• Better layout
      • Index free chunks by size intervals
  •  
  •  
    • GC terminology
    • Root set
      • Directly accessible without pointer scanning
      • C stack, global vars, global constants etc.
    • Unreachable hooks
      • Variable assignment to nil
      • method return etc.
    • Conservative VM hands out raw pointers to objects
    • GC strategies
    • Stop the World
      • Minimal allocation overhead
      • Hands out objects while heap space is available
      • Halts execution to reclaim memory
      • Very disruptive in the hot path
    • Incremental
      • Collection activity during allocation
      • Smoother, but with some minor overhead
      • Suitable for hard realtime environments
    • Scripting GC
    • Mark and Sweep
      • Identifies live objects
      • Assumes remainder is for collection
      • Concerned with unreachable objects
    • Stop and Copy
      • 2 heap spaces (double memory overhead)
      • 1 active, 1 inactive
      • Copies reachable chunks to the new active area
      • Concerned with live objects
    • Common GC Issues
    • Conservative GC
      • Memory fragmentation
      • Dangling pointers
      • Memory leaks from circular garbage
    • Allocation
      • Bursty allocation
      • Knowledge of pointer layout and chunks required
    • Ruby heap layout
    • Multiple heaps
      • Referenced through heap list
      • Composed of multiple slots
      • Freed when empty ...
      • IF all slots is tagged as being free
      • A Rails app allocates 4 to 6 heaps on startup
  •  
  •  
  •  
    • Slot layouts
    • Per heap
      • Each slot references a single object
      • Defaults to 10 000 slots for the first heap
      • Threshold of 4096 free slots per heap
      • Free list points to the next free slot
    • Heap growth
      • Next allocated heap has 1.8 capacity of the last one
      • That's why memory consumption's so high ...
    • Heap growth – small app
      >> 8 * 1.8
    • => 14.4
    • >> 8 * 1.8 * 1.8
    • => 25.92
    • >> 8 * 1.8 * 1.8 * 1.8
    • => 46.656
    • >> 8 * 1.8 * 1.8 * 1.8 * 1.8
    • => 83.9808
    • Heap growth – mid to large app
      => 83.9808
    • >> 8 * 1.8 * 1.8 * 1.8 * 1.8 * 1.8
    • => 151.16544
    • >> 8 * 1.8 * 1.8 * 1.8 * 1.8 * 1.8 * 1.8
    • => 272.097792
    • >> 8 * 1.8 * 1.8 * 1.8 * 1.8 * 1.8 * 1.8 * 1.8
    • => 489.7760256
    • Slot structure
      typedef struct RVALUE {
    • union {
    • struct {
    • VALUE flags; /* 0 when free */
    • struct RVALUE *next;
    • }free;
    • struct RObject object;
    • struct RFloat float;
    • ...
    • Pointer layout
    • Self describing
      • Program data area and heap
      • RVALUE union can accommodate any ruby object
      • Frames, variable structures etc. well defined also
      • 40 bytes (64 bit arch) represents a slot
      • Free list points to the next free slot
    • Ruby heap VS OS heap
    • Ruby heap
      • 20 bytes represents a slot
      • slot points to OS data, on the OS / system heap
    • OS heap
      • Thus a 20 byte slot can reference a 2MB chunk on the system heap
  •  
    • CRuby: Mark and Sweep
    • Conservative
      • Cannot determine with certainty if a value references an object – assume it's in use
    • Two phase implementation
      • Mark phase: identifies and flags reachable objects from the current program context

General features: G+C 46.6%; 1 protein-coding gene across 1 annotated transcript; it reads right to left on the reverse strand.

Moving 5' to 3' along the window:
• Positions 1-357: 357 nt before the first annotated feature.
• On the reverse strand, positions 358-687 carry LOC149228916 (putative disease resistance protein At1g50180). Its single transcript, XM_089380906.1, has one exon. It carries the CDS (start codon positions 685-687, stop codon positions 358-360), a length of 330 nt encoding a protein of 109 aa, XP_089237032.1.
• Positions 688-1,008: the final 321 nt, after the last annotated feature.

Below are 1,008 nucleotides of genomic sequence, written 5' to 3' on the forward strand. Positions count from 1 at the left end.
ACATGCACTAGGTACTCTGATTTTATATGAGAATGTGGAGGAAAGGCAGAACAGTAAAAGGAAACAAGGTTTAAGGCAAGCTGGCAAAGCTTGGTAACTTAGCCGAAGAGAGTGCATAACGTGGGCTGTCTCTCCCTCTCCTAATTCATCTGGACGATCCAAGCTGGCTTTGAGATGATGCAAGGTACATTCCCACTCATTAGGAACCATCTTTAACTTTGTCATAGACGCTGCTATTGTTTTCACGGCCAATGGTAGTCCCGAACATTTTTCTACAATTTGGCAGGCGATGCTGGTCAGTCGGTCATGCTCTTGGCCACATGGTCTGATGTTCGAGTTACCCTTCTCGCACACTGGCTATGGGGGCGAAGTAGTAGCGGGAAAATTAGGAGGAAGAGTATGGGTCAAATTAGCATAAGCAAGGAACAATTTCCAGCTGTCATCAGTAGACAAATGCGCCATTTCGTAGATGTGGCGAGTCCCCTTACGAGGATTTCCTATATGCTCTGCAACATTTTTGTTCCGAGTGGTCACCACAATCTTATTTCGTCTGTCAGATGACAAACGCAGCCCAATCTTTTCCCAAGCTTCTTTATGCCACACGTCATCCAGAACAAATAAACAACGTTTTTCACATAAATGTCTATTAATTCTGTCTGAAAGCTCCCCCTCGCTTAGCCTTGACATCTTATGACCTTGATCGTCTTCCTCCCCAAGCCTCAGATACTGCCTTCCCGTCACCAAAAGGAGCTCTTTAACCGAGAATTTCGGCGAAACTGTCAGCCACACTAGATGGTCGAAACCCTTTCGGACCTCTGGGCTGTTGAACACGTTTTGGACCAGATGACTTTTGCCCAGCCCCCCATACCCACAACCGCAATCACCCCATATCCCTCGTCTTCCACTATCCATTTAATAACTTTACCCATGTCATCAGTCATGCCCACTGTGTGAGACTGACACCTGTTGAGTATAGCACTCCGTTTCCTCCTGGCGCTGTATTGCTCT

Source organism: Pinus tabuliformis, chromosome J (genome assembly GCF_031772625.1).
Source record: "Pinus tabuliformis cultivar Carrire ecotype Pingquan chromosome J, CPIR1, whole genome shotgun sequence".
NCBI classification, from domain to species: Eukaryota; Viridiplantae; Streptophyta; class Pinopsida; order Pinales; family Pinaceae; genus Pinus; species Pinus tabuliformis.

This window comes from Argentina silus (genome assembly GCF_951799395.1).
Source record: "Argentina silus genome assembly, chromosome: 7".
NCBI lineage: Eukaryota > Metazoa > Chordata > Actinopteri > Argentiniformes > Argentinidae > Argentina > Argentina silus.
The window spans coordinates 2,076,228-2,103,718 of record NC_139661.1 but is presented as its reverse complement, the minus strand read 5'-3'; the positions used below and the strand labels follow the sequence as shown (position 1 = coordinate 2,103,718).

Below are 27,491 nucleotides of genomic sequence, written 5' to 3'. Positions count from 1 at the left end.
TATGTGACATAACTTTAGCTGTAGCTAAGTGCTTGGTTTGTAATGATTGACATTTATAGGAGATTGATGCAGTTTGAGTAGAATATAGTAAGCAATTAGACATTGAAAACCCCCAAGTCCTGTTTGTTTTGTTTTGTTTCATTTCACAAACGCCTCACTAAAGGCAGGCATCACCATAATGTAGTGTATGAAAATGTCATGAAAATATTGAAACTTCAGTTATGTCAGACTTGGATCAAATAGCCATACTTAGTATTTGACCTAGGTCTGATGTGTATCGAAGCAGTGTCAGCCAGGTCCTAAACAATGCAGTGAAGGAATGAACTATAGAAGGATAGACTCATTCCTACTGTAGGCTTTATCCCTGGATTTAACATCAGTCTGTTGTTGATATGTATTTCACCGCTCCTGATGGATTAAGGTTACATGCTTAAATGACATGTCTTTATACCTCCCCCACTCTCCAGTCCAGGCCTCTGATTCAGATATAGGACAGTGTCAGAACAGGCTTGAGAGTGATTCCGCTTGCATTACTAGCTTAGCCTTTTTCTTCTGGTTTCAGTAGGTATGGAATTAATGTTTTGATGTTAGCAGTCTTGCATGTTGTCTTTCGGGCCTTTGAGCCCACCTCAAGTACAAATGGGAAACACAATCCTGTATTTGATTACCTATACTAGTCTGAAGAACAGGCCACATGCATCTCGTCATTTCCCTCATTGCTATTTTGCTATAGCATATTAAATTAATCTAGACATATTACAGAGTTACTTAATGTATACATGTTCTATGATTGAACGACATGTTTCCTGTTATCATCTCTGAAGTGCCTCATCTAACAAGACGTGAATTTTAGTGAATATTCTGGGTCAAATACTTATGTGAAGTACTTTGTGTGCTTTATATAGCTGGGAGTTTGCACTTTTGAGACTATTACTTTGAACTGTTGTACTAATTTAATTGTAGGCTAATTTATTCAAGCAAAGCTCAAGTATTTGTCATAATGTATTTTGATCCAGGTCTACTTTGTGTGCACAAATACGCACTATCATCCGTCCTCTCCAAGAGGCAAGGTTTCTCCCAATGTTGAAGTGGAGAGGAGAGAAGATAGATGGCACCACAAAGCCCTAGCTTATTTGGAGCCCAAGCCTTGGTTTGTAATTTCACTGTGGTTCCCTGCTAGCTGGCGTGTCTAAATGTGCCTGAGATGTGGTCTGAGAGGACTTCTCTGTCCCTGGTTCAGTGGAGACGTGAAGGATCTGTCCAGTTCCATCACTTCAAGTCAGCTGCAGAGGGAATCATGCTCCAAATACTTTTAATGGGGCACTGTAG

• Sweep phase: iterates through the object space and …
      • free all objects not marked
      • unmark marked objects
    • Concerns
    • Performance
      • Runtime pauses
      • Work proportional to heap size
      • Prone to memory fragmentation (no compaction)
      • Recursive
    • Triggers
      • 8m malloc calls triggers GC
      • Every 8MB allocated triggers GC
      • Not enough heap reserve
    • GC in action
      # 4 objs, 1 Array, 3 Strings
    • ary1 = %w(a b c)
    • ary2 = %w(d e f)
    • # both ary1 and ary2 is reachable
    • ary1 = nil
    • # ary1 and it's contents is unreachable
  •  
  •  
  •  
    • Generational GC
    • Observations
      • Vast majority of objects are short lived – 80%+
      • Expensive to account for long lived objects
      • Parition by age and frequently collect short lived ones
    • How it works
      • Restrict GC to the most recently modified slots
      • These “sub heaps” are referred to as generations
      • Perform a full GC only when the youngest generation
      • fails to meet memory requirements
    • CONCURRENCY
    • Threading
    • Changes
      • Native OS Threads
      • Ruby Thread == pthread
      • Multiple cores ftw!
    • … but
      • Syscalls schedule, synchronize and create
      • Much more expensive to spawn and switch than green threads
      • Global VM Lock (GVL)
    • Global VM Lock (GVL)
    • How it works
      • Thread that owns the GVL is allowed to execute
      • Blocking operations should release the GVL
      • Automatically released when scheduled
      • C extensions : author does not concern with syncronization
    • Blocking VM operations
    • I/O
      • blocking reads and writes
      • DNS resolution or connects
      • Often has huge handshake overheads
    • Computations, processes and locks
      • Expensive Bignum ops blocked 1.8 interpreters
      • Process.waitpid
      • File locks
    • Releasing the GVL
    • Stable API
      • Blocking function: slow system call / computation
      • Unblock function: called on Thread interrupt
    • Pitfalls
    • Cannot access VALUEs (objects) in blocking functions
    • No integration with Ruby's exception / error handler
    • Lightweight Concurrency
    • Fibers
      • Coroutines – 4k stack size
      • Very fast user space context switches
      • Cooperative scheduling required
      • Fiber.yield pauses the activation record, which keeps context across multiple calls
    • Use cases
      • Generators
      • Blocking I/0 - Neverblock
    • In the pipeline
    • MVM: Multiple Virtual Machines
      • Shared process state
      • Sandboxed per VM application state
      • Distribute VMs across available cores
      • Message passing for inter VM communication
      • Most Ruby deployments aren't thread safe
      • MVM is well suited for this
    • QUESTIONS ?